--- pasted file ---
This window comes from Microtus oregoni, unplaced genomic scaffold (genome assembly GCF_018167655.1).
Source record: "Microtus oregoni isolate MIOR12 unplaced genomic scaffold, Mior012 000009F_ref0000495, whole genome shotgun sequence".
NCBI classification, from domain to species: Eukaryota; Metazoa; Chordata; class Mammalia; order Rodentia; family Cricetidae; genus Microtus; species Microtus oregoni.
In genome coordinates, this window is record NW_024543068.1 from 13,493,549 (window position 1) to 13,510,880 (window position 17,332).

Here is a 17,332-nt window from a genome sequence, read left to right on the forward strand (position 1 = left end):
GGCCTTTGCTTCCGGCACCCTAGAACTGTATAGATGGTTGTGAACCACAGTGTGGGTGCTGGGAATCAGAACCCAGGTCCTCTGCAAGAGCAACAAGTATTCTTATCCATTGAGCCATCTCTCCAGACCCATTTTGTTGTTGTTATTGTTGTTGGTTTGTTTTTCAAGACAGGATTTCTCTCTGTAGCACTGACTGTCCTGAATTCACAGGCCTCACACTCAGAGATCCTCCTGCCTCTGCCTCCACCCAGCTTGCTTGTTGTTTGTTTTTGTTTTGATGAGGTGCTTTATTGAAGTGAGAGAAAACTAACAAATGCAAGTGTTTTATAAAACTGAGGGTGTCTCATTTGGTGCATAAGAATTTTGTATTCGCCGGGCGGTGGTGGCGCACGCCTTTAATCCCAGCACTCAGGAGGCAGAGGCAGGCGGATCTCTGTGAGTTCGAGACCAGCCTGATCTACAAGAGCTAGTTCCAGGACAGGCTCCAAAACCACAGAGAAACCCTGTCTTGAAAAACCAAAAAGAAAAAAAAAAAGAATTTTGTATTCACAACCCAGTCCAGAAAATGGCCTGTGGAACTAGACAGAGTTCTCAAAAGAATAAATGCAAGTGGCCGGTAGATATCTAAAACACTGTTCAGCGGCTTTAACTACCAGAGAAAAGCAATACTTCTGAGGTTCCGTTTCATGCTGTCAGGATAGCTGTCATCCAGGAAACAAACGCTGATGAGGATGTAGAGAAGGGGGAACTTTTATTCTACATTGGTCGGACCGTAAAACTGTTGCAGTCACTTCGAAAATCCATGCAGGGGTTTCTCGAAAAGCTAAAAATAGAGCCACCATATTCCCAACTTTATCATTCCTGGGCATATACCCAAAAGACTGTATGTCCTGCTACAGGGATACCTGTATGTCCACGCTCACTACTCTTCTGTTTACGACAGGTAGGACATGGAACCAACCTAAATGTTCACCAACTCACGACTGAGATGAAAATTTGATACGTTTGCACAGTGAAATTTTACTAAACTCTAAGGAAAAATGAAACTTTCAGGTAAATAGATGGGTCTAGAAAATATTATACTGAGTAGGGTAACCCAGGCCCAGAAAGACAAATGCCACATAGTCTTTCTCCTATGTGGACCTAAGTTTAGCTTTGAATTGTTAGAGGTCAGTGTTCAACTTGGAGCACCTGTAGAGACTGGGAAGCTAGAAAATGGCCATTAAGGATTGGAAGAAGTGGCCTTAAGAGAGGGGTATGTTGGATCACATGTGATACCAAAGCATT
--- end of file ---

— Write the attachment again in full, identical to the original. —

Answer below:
This window comes from Microtus oregoni, unplaced genomic scaffold (genome assembly GCF_018167655.1).
Source record: "Microtus oregoni isolate MIOR12 unplaced genomic scaffold, Mior012 000009F_ref0000495, whole genome shotgun sequence".
NCBI classification, from domain to species: Eukaryota; Metazoa; Chordata; class Mammalia; order Rodentia; family Cricetidae; genus Microtus; species Microtus oregoni.
In genome coordinates, this window is record NW_024543068.1 from 13,493,549 (window position 1) to 13,510,880 (window position 17,332).

Here is a 17,332-nt window from a genome sequence, read left to right on the forward strand (position 1 = left end):
GGCCTTTGCTTCCGGCACCCTAGAACTGTATAGATGGTTGTGAACCACAGTGTGGGTGCTGGGAATCAGAACCCAGGTCCTCTGCAAGAGCAACAAGTATTCTTATCCATTGAGCCATCTCTCCAGACCCATTTTGTTGTTGTTATTGTTGTTGGTTTGTTTTTCAAGACAGGATTTCTCTCTGTAGCACTGACTGTCCTGAATTCACAGGCCTCACACTCAGAGATCCTCCTGCCTCTGCCTCCACCCAGCTTGCTTGTTGTTTGTTTTTGTTTTGATGAGGTGCTTTATTGAAGTGAGAGAAAACTAACAAATGCAAGTGTTTTATAAAACTGAGGGTGTCTCATTTGGTGCATAAGAATTTTGTATTCGCCGGGCGGTGGTGGCGCACGCCTTTAATCCCAGCACTCAGGAGGCAGAGGCAGGCGGATCTCTGTGAGTTCGAGACCAGCCTGATCTACAAGAGCTAGTTCCAGGACAGGCTCCAAAACCACAGAGAAACCCTGTCTTGAAAAACCAAAAAGAAAAAAAAAAAGAATTTTGTATTCACAACCCAGTCCAGAAAATGGCCTGTGGAACTAGACAGAGTTCTCAAAAGAATAAATGCAAGTGGCCGGTAGATATCTAAAACACTGTTCAGCGGCTTTAACTACCAGAGAAAAGCAATACTTCTGAGGTTCCGTTTCATGCTGTCAGGATAGCTGTCATCCAGGAAACAAACGCTGATGAGGATGTAGAGAAGGGGGAACTTTTATTCTACATTGGTCGGACCGTAAAACTGTTGCAGTCACTTCGAAAATCCATGCAGGGGTTTCTCGAAAAGCTAAAAATAGAGCCACCATATTCCCAACTTTATCATTCCTGGGCATATACCCAAAAGACTGTATGTCCTGCTACAGGGATACCTGTATGTCCACGCTCACTACTCTTCTGTTTACGACAGGTAGGACATGGAACCAACCTAAATGTTCACCAACTCACGACTGAGATGAAAATTTGATACGTTTGCACAGTGAAATTTTACTAAACTCTAAGGAAAAATGAAACTTTCAGGTAAATAGATGGGTCTAGAAAATATTATACTGAGTAGGGTAACCCAGGCCCAGAAAGACAAATGCCACATAGTCTTTCTCCTATGTGGACCTAAGTTTAGCTTTGAATTGTTAGAGGTCAGTGTTCAACTTGGAGCACCTGTAGAGACTGGGAAGCTAGAAAATGGCCATTAAGGATTGGAAGAAGTGGCCTTAAGAGAGGGGTATGTTGGATCACATGTGATACCAAAGCATT